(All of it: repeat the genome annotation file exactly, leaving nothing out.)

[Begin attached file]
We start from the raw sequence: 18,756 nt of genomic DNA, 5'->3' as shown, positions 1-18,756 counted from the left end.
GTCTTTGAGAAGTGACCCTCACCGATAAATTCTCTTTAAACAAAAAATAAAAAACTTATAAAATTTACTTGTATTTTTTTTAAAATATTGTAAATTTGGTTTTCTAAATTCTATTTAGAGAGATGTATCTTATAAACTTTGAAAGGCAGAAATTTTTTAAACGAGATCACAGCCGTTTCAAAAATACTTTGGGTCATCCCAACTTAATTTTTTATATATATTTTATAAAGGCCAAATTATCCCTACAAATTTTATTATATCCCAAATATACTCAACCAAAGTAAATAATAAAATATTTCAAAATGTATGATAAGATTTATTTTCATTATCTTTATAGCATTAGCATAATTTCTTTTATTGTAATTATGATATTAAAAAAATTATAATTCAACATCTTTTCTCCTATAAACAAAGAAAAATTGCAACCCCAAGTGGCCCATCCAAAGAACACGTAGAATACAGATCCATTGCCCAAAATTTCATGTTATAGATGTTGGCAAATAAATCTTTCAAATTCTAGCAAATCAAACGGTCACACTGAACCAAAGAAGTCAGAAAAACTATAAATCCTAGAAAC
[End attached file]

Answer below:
We start from the raw sequence: 18,756 nt of genomic DNA, 5'->3' as shown, positions 1-18,756 counted from the left end.
GTCTTTGAGAAGTGACCCTCACCGATAAATTCTCTTTAAACAAAAAATAAAAAACTTATAAAATTTACTTGTATTTTTTTTAAAATATTGTAAATTTGGTTTTCTAAATTCTATTTAGAGAGATGTATCTTATAAACTTTGAAAGGCAGAAATTTTTTAAACGAGATCACAGCCGTTTCAAAAATACTTTGGGTCATCCCAACTTAATTTTTTATATATATTTTATAAAGGCCAAATTATCCCTACAAATTTTATTATATCCCAAATATACTCAACCAAAGTAAATAATAAAATATTTCAAAATGTATGATAAGATTTATTTTCATTATCTTTATAGCATTAGCATAATTTCTTTTATTGTAATTATGATATTAAAAAAATTATAATTCAACATCTTTTCTCCTATAAACAAAGAAAAATTGCAACCCCAAGTGGCCCATCCAAAGAACACGTAGAATACAGATCCATTGCCCAAAATTTCATGTTATAGATGTTGGCAAATAAATCTTTCAAATTCTAGCAAATCAAACGGTCACACTGAACCAAAGAAGTCAGAAAAACTATAAATCCTAGAAAC